Index maintenance revisited

It鈥檚 almost a month since my post on index maintenance based on fragmentation, in which I attempted to show what can be done using simple script and some DMVs. There was some discussion on LinkedIn group SQLDBA about it and I would refer to it with few comments.

  1. The purpose of my script was purely to demonstrate the existence of sys.dm_db_index_physical_stats DMF, which in conjunction with other DMV yields very interesting results.
  2. The script presented by me was very simple, if not simplistic. It does not work well with partitioned indexes (my own findings), offline databases (as pointed out by Sten Westerback) and 鈥 what鈥檚 more important 鈥 it鈥檚 only criteria of operation is index fragmentation being completely unaware of size or other constraints. This does not make it a good candidate for running unmodified in production environments.
  3. As per another comment 鈥 indeed Microsoft provides very good example in Books Online regarding sys.dm_db_index_physical_stats, which deals with first two of points mentioned above.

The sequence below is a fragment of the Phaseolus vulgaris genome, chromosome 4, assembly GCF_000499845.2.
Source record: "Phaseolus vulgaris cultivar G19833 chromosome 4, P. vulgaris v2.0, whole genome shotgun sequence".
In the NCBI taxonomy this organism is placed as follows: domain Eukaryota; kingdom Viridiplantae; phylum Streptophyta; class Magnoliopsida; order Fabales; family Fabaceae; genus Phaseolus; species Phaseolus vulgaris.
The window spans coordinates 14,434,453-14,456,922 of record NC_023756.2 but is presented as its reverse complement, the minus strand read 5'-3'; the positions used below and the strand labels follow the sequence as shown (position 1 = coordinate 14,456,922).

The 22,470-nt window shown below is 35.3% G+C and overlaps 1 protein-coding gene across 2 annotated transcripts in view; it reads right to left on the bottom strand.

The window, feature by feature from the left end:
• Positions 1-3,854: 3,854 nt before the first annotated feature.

4. Finally, there is a fantastic maintenance tool developed by Ola Hallengren, which gives all kinds of options when it comes to database maintenance. It is successfully used by many DBAs all around world 鈥 if you need something to be working out-of-the-box, you might want to give it a try.

The reason why I鈥檓 writing this is that I don鈥檛 want to be blamed for taking a proof of concept (as my script was) and turning it into a primary maintenance solution. As usual 鈥 read, test, ask questions, adapt, share your findings, we all will benefit from that.